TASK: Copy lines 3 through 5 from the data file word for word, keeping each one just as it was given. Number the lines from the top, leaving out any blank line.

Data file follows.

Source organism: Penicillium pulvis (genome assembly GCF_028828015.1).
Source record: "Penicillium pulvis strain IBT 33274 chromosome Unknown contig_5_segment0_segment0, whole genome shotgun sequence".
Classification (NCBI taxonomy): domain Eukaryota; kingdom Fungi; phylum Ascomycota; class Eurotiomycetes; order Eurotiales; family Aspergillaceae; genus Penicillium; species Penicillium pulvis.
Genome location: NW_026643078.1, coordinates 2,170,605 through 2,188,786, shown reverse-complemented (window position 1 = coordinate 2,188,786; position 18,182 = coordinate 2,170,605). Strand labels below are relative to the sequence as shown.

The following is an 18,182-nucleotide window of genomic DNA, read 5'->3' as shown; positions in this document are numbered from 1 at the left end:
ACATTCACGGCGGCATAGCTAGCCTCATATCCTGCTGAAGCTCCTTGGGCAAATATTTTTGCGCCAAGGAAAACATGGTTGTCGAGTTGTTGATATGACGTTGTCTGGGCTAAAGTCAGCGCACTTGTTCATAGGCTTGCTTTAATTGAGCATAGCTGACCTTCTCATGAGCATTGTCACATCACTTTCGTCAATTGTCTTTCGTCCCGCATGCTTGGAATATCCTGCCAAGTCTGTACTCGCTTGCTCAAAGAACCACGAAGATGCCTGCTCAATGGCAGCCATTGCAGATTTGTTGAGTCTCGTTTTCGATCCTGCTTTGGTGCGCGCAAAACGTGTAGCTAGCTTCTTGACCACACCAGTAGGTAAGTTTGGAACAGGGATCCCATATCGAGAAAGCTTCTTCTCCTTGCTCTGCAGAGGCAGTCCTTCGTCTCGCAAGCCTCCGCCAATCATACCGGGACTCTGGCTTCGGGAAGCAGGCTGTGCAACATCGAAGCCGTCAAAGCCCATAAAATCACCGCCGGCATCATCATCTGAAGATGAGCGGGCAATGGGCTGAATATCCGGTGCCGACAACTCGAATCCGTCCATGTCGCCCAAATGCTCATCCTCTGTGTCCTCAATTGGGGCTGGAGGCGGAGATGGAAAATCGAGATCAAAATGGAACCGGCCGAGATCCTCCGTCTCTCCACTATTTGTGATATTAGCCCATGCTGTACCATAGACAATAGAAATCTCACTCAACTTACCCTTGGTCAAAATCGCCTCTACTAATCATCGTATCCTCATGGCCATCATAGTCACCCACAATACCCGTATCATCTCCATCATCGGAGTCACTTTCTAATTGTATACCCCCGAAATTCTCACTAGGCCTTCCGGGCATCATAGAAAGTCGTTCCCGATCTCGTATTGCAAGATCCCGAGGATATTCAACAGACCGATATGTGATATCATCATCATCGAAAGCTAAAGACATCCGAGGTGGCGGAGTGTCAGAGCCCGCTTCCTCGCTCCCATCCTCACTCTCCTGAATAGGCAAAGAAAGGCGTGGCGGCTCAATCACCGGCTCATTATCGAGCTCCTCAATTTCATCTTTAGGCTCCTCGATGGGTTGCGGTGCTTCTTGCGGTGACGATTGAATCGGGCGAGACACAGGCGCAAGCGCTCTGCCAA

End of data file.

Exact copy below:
Classification (NCBI taxonomy): domain Eukaryota; kingdom Fungi; phylum Ascomycota; class Eurotiomycetes; order Eurotiales; family Aspergillaceae; genus Penicillium; species Penicillium pulvis.
Genome location: NW_026643078.1, coordinates 2,170,605 through 2,188,786, shown reverse-complemented (window position 1 = coordinate 2,188,786; position 18,182 = coordinate 2,170,605). Strand labels below are relative to the sequence as shown.

The following is an 18,182-nucleotide window of genomic DNA, read 5'->3' as shown; positions in this document are numbered from 1 at the left end: